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Mon May 13, 2019, 12:47 AM

Buddhist vocabulary in Hangul, Hanja and English

The title of the blog is easy to know Buddhist English terminology.

Found this specialized vocabulary on a blog, "Vaisali," while wandering around the internet. The words are in the hangul alphabetical order, beginning with "ㄱ". The nice thing about this little dictionary of Buddhist terms on one web page is that it also has the Hanja, or traditional Chinese roots and English. So one doesn't need to know Korean to use this vocabulary. The word selection for the vocabulary reveals a lot about the Buddhist philosophy, moral and ethical precepts, etc. All the phrases and meanings are translated into English. I wasn't able to copy a short excerpt of the vocabulary as an example, so I just bookmarked the link:

http://blog.daum.net/_blog/BlogTypeView.do?blogid=0C6Sk&articleno=15796195&_bloghome_menu=recenttext&totalcnt=421

It is sometimes difficult to find the meaning/translation of some Buddhist nomenclature in Naver, so I think it could be useful. It's also an interesting way to learn or remember some additional Chinese characters. I was looking for the definition of 무상계 ( 無常戒 ) Musanggae. The linked blog interprets the meaning as "teaching for the departed." My interpretation is the principle of impermanence. Some of the song title interpretations are path to the grave.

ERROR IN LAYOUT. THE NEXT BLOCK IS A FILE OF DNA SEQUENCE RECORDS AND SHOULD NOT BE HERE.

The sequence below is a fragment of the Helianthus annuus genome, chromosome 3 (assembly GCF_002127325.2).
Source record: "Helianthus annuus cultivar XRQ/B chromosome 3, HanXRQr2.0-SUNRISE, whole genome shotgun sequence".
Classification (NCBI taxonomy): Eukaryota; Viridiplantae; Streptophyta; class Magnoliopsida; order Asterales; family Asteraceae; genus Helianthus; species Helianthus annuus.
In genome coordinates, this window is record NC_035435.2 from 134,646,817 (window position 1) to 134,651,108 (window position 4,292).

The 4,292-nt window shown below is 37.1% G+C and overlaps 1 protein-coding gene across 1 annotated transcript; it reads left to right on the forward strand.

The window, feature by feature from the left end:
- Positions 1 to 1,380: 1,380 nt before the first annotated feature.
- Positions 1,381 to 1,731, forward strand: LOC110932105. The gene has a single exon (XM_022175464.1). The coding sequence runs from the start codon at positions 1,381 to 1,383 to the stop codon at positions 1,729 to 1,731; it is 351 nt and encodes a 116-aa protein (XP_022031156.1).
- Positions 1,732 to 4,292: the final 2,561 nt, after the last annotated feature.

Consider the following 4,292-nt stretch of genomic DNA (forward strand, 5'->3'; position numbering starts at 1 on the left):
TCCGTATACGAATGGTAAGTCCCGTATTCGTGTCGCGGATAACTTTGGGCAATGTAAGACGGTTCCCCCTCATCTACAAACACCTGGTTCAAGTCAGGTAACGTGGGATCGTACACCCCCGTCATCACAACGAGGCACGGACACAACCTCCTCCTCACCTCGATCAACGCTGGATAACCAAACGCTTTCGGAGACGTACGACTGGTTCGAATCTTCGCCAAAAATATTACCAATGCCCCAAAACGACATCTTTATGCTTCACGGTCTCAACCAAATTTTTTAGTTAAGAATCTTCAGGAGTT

The song track on this dramatic video is performed by 보현스님 Bo Hyun Sunim, a former popular singer in Korea who left the workaday world to become a monk. This version of Musanggae is often called The World's Saddest Song. She has other more austere performances recorded on youtube videos.




Hopefully, I'll get back to the lyrics and try the translation again now that I found this source.





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Reply Buddhist vocabulary in Hangul, Hanja and English (Original post)
soryang May 2019 OP
soryang May 2019 #1

Response to soryang (Original post)

Tue May 14, 2019, 11:49 PM

1. The video clip is taken from the Korean historical drama Jewel in the Crown

Here's a write up on the character Jang Hui Bin who is being forced to drink poison as a result of court intrigues:

https://www.historyofroyalwomen.com/the-royal-women/queen-jang-hui-bin-korean-femme-fatale/

Lady Jang’s relatives and accomplices were either executed or exiled.[29] The courtiers who opposed Lady Jang’s execution were exiled. Lady Jang’s son, King Gyeongjong, ascended the throne in 1720. However, he was chronically ill and died without an heir four years later. His half-brother, King Yeongjo, became king. Lady Jang was buried in a deserted place in Gwangju.[30] However, in 1970, she was reburied with King Sukjong and his other three queens[31]


King Yeongjo's rise to power is outlined in the recent historical drama Haechi.

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